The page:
The UK government has announced it doesn't recognise data from the Road Haulage Association (RHA) indicating that loads to the EU have reduced by as much as 68% in comparison to the same period last year. On the contrary, London is emphasising that freight flows were “up to 95% or even 100% of normal levels on some days in January”.
The RHA was not the only organisation that blamed "complex bureaucracy" for post-Brexit trade disruptions: the British five (B5) major business lobby groups also warned the government about "significant difficulties" at UK ports. The groups expressed fears that the situation might worsen when the EU grace period ends. British small business owners have also raised their voices complaining about red tape issues at the border and suggesting that the EU is punishing Britons for leaving the bloc.
War of Words Between UK Gov't and Business Groups
"We wrote to Mr Gove on 1 February setting out our concerns", says the Road Haulage Association, referring to its letter to Cabinet Office Minister Michael Gove that urged the ministers to intervene and "address the enormous challenges facing critical supply chains as a result of the new trading relationship with the European Union. The RHA underscored that "the current situation should not be considered a consequence of COVID": "If anything, the absence of the pandemic would have made it worse, because volumes would be greater".
Strong interview by Andrew Byrne of @dfds_uk shipping - Jan traffic was 20% down, but terminal "at a standstill". The underestimate scale and cost of red tape. Worries what happens when trade vols pick up. Big concern is lack of customs agents to help process. #Brexit https://t.co/7F4njEcvZ6— Peter Foster (@pmdfoster) February 5, 2021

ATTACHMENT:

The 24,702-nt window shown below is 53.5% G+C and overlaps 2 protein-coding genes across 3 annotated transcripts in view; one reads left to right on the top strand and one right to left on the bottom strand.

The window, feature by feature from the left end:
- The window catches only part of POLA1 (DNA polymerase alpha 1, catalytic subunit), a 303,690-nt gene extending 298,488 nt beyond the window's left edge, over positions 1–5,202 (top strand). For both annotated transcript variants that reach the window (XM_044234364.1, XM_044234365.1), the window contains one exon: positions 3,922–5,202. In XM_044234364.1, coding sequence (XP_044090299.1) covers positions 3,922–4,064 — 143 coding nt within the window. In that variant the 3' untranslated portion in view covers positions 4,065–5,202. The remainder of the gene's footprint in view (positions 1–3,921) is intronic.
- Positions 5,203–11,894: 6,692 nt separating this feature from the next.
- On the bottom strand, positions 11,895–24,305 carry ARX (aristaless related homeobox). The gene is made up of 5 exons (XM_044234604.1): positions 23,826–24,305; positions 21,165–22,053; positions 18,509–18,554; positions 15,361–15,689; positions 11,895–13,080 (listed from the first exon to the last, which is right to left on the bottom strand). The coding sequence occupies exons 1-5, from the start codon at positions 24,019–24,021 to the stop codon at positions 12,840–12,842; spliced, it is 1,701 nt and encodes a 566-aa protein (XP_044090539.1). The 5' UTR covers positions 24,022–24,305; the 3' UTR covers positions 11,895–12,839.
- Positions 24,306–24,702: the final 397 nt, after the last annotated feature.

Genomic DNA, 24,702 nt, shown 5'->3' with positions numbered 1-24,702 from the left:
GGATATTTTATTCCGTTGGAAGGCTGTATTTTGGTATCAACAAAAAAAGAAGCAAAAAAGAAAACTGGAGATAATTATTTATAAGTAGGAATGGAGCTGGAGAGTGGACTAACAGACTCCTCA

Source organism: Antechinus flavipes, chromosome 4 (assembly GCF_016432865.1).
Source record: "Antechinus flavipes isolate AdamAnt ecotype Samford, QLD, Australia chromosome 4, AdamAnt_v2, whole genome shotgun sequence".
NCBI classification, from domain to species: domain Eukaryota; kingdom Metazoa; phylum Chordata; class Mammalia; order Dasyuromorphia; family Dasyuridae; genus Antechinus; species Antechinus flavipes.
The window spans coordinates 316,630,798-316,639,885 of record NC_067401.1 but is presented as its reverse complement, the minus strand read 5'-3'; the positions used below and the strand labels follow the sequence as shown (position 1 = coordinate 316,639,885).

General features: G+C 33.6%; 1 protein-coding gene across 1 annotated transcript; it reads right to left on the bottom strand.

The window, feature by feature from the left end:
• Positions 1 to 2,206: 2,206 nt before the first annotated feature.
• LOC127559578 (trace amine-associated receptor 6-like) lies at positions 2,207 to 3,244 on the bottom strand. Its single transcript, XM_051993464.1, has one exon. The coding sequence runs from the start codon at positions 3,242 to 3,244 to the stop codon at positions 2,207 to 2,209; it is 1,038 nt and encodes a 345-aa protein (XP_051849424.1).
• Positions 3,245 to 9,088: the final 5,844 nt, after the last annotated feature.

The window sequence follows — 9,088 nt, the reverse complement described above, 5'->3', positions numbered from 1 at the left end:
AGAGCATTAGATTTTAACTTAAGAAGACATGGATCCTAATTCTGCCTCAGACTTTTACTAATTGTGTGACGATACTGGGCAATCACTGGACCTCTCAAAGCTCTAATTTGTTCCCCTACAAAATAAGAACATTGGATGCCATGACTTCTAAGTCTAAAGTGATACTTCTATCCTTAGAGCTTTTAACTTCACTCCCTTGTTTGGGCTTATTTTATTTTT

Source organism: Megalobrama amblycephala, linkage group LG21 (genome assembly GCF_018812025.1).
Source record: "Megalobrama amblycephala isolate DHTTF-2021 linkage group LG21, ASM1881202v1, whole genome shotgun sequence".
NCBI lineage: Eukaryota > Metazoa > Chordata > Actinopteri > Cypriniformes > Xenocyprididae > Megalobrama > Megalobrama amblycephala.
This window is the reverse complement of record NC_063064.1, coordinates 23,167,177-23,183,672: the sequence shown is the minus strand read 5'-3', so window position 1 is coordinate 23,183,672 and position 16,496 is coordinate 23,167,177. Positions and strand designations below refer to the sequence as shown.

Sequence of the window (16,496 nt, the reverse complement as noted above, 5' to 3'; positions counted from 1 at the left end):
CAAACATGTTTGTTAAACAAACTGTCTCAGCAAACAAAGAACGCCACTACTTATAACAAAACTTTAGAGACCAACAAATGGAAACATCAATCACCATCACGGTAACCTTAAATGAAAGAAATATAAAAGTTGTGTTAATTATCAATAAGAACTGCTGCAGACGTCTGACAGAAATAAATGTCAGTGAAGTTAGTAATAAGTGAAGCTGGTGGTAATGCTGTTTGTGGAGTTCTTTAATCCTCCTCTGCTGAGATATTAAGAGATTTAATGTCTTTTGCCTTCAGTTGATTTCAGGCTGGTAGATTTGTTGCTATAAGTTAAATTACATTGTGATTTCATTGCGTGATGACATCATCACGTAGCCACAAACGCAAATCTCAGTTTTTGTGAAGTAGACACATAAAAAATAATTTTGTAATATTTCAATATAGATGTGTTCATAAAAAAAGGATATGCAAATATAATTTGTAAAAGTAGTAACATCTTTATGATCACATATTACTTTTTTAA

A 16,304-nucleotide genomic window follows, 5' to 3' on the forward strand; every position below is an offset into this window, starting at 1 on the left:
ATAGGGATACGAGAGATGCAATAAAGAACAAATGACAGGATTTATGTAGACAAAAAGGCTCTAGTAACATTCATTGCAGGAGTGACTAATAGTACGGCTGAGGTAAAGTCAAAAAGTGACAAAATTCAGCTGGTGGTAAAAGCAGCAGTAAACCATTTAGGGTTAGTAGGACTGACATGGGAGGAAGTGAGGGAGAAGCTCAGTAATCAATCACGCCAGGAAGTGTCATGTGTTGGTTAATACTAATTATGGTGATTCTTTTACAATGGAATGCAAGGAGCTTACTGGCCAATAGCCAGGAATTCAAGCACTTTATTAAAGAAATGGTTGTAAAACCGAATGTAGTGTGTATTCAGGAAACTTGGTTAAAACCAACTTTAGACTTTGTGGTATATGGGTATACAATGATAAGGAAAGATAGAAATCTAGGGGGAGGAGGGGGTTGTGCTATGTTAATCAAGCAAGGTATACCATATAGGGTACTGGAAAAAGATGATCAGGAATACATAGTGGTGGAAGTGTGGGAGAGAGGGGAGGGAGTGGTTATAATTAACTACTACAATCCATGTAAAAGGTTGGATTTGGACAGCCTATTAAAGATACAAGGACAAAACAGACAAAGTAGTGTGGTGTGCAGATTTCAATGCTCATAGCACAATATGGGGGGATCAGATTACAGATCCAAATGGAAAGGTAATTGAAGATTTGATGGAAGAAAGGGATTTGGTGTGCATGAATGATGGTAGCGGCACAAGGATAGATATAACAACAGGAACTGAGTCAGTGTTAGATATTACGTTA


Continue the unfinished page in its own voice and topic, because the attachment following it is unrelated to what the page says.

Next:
However, Mark Simmonds, head of policy and external affairs at the British Ports Association, argues that the situation is not that dire and is improving steadily.
"Volumes at UK ports are slowly returning to normal as stockpiles run down and traders adjust to new rules", he asserts. "There have not been any serious or sustained issues reported at UK ports so far. We may have to wait to see what the impact has been on exporting industries although we have been concerned at reports of issues that some are experiencing".
According to Simmonds, UK ports that handle significant EU traffic are focused on preparing for additional import controls which are being phased in for the first six months of this year.
Contrary to the Project Fear stories, the Port of Dover is already welcoming >90% of freight traffic volumes typical for this time of year, in spite of Covid and prevous stockpiling.@Port_of_Dover handles up to £122bn or 17% of the UK’s trade in goods.https://t.co/ESOjEJNv8F pic.twitter.com/apqnPwitpU— Owen Paterson (@OwenPaterson) February 8, 2021
Trade Issues Were Caused by Last-Minute UK-EU Deal
The war of words between government officials and business groups is unlikely to solve the post-Brexit dilemma: UK businesses failed to make necessary arrangements because the EU-UK trade deal was a last minute action, according to Dr Sheikh Selim, a programme director for economics at the University of Birmingham.
"The Brexit deal was closed very late and after numerous iterations, which did not leave sufficient time and scope for businesses to prepare well enough to adapt to new trading arrangements, including new systems for companies and officials in the British province of Northern Ireland", he says.